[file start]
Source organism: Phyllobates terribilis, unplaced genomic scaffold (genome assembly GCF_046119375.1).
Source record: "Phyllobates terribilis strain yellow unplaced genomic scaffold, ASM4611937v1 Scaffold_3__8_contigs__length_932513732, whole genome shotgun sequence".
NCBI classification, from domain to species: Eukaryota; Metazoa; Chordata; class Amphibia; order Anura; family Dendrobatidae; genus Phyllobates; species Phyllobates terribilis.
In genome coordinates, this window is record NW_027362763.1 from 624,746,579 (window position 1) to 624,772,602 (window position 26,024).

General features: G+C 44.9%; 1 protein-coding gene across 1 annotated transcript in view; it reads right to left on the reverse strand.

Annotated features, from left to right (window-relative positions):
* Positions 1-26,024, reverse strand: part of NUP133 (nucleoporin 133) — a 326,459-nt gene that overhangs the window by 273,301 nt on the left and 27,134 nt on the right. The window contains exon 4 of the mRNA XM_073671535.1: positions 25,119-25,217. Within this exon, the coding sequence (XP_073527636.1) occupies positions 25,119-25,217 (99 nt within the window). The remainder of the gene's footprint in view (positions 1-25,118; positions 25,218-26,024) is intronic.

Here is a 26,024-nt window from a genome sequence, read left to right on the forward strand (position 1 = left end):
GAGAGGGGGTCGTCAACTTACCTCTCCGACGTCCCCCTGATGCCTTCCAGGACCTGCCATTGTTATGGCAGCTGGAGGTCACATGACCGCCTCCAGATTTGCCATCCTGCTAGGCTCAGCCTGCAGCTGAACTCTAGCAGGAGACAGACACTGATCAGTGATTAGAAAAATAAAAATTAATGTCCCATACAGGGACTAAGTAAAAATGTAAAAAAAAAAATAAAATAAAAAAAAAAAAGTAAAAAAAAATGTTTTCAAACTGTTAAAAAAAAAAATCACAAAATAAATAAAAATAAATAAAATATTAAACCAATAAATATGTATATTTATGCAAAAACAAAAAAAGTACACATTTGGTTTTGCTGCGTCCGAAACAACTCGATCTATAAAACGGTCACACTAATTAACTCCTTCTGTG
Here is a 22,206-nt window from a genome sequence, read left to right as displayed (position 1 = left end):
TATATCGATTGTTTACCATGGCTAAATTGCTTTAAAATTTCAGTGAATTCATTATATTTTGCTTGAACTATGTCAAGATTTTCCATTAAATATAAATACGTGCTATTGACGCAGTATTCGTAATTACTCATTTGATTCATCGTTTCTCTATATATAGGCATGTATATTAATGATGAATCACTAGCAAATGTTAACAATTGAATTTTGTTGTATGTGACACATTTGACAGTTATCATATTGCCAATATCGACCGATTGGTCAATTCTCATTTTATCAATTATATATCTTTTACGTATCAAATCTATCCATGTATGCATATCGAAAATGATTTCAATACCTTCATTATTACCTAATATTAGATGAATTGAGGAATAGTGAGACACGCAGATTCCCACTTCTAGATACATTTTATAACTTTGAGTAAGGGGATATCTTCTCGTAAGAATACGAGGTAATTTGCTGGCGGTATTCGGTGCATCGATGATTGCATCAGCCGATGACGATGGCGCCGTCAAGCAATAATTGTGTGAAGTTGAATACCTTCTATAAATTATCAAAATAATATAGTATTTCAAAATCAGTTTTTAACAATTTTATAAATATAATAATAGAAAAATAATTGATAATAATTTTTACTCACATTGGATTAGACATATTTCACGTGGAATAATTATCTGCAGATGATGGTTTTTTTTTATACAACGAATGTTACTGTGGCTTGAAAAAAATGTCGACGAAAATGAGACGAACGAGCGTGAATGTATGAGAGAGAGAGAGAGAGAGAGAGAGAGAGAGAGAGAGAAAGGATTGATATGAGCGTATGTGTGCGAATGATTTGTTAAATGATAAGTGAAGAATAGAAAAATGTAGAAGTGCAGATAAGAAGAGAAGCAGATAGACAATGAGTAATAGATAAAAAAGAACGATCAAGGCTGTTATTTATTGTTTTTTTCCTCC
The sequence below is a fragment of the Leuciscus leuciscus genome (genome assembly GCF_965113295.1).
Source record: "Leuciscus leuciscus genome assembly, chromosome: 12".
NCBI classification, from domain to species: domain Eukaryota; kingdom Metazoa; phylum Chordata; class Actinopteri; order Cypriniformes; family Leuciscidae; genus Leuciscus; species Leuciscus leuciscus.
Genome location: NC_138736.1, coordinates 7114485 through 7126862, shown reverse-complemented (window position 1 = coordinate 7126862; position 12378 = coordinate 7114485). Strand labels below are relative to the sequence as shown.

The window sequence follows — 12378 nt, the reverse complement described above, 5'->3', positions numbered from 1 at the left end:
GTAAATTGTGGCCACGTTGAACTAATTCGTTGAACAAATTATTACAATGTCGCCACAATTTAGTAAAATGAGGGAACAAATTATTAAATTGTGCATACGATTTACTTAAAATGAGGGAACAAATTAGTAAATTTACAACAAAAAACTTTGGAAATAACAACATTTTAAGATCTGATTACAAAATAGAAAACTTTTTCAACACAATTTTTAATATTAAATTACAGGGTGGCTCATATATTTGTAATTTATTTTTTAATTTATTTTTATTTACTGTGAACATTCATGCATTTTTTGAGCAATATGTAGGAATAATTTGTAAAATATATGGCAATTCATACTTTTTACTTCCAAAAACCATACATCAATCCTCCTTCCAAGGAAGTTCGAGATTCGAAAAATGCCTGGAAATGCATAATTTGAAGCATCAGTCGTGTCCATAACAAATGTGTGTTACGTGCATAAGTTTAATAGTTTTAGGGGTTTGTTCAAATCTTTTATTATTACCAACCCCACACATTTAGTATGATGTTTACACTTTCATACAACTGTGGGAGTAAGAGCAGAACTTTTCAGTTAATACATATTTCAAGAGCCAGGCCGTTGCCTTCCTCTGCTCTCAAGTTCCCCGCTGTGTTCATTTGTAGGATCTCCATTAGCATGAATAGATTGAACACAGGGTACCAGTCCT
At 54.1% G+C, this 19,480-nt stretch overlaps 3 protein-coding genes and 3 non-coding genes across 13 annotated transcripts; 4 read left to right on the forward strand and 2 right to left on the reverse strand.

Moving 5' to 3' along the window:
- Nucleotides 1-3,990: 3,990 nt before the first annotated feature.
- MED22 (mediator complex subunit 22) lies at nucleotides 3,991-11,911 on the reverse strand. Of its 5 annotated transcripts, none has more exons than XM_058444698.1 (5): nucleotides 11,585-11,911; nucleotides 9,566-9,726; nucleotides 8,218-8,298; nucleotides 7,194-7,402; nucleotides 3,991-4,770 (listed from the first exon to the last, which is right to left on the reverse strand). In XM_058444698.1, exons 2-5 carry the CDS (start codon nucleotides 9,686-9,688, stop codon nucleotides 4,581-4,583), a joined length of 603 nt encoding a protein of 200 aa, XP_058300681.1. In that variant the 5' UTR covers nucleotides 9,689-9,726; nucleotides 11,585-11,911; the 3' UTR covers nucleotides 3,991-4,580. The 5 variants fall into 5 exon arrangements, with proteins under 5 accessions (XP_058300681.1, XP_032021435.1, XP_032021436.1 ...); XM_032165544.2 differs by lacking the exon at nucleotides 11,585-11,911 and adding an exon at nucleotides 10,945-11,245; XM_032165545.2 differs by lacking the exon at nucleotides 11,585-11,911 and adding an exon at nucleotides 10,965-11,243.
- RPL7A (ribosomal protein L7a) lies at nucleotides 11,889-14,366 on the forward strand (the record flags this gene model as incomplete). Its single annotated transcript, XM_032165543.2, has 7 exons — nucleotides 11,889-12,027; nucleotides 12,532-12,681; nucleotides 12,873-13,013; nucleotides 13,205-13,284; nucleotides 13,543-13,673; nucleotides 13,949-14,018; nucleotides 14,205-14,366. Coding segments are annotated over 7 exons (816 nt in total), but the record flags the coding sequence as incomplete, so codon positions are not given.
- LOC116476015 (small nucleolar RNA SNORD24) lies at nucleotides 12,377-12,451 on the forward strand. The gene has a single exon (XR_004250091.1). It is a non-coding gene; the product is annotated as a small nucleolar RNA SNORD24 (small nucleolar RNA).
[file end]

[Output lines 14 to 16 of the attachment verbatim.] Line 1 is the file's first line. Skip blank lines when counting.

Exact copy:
NCBI classification, from domain to species: domain Eukaryota; kingdom Metazoa; phylum Chordata; class Actinopteri; order Cypriniformes; family Leuciscidae; genus Leuciscus; species Leuciscus leuciscus.
Genome location: NC_138736.1, coordinates 7114485 through 7126862, shown reverse-complemented (window position 1 = coordinate 7126862; position 12378 = coordinate 7114485). Strand labels below are relative to the sequence as shown.

The window sequence follows — 12378 nt, the reverse complement described above, 5'->3', positions numbered from 1 at the left end: